By Wendy Sarubbi | July 14, 2014 4:00 pm

The American Association of Clinical Anatomists capped off its 2014 national convention July 12 with a day-long instructional session at the College of Medicine’s state-of-the-art Anatomy Lab. Anatomy educators and clinicians from across the world spent the week at Disney’s Yacht and Beach Club Resort, presenting research, holding discussion forums and participating in instructional sessions on the best ways to teach anatomy at medical schools.

The Anatomy Lab session focused on the base of the brain, vasculature and cranial nerves and was led by medical school neurosurgeons. Participants were impressed by everything from the lab’s high-tech teaching tools to its naturally lit location – on the fourth floor of the medical school overlooking a nature preserve.

“The lab is beautiful, it has so much equipment and monitors, that they can accommodate many of us in here at the same time,” said Dr. Anne Agur, an associate professor of anatomy at the University of Toronto School of Medicine. “We really wanted to come here today to learn clinical anatomy, and bring some of those features back to our students and residents.”

Most of the participants are educators, many of whom teach anatomy via images in a textbook. The session at UCF offered them a chance to see the human brain through an endoscopic camera and shown on flat screens throughout the lab with expert explanations from neurosurgeons and College of Medicine faculty, Drs. Mike Bellew, Melvin Field and Ravi Gandhi. As dozens of attendees gathered around the screens, The neurosurgeons pointed demonstrated the anatomy to the attendees. The demonstrations were captured as digital video for the attendees to take back to their respective medical schools for educational purposes.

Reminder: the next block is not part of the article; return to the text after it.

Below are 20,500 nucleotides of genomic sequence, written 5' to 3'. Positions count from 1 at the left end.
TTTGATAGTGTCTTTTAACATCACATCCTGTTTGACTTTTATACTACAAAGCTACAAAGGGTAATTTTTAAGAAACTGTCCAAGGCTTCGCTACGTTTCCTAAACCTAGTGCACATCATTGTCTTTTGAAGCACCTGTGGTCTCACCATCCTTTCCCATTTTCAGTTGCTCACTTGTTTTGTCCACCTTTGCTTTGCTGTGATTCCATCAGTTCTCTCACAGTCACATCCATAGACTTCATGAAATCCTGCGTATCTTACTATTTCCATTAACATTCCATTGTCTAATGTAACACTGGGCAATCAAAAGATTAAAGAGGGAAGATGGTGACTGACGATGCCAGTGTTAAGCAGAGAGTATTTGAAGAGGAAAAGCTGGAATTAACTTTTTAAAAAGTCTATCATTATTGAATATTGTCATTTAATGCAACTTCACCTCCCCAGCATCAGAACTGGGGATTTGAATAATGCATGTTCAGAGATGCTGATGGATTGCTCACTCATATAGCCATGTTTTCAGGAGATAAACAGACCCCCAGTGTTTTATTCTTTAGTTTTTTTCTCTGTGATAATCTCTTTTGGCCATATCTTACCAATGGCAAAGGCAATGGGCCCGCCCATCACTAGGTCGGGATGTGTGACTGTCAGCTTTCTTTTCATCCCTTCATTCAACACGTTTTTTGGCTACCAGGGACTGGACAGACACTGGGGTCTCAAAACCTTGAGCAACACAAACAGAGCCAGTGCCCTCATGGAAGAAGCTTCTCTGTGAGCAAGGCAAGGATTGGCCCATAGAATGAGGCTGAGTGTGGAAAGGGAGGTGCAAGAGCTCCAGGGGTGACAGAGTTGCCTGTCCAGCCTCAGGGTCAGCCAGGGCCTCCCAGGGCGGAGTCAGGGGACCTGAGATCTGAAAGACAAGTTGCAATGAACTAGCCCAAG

Dr. Field recalled his own time in medical school, when head and neck anatomy was his hardest subject. Years later, it has become his favorite. “The thing about anatomy is, areas that you find the most challenging today, could end up being the very thing that provides passion for you to get out of bed every morning,” he said. “Many medical school students seek out that challenge because they’re looking for a career path that keeps them energized and eager to come to work every day.”

Because medicine is changing so fast, anatomists must continue to stay up-to-date on new advancements and discoveries. That spirit was evident throughout the AACA meetings, as participants eagerly learned from one another. “Every day there is so much new development, this is so exciting for me,” said Dr. Bushra Kamal, a physician at the University of Glasgow in the United Kingdom. “Clinicians and anatomists need to combine efforts to have a complete proper approach to diseases.”

For two participants, the anatomy session was a family affair. Assistant Professor of Neurosurgery Dr. James Sanders Jr. attended the session with his son, James Sanders III. The son will will be attending the UCF College of Medicine next month, as a first-year student. Dr. Sanders calls his son’s budding medical career “a dream come true.” Throughout the session, the father-son duo were easily spotted in their matching green scrubs, as Dr. Sanders pointed out specific anatomy on the screen and explained it to his son. “I’ve always loved coming here with my dad over the past few years,” the younger Sanders said. “It really allows me to see what I’m going to be doing here, within the clinical aspect.”

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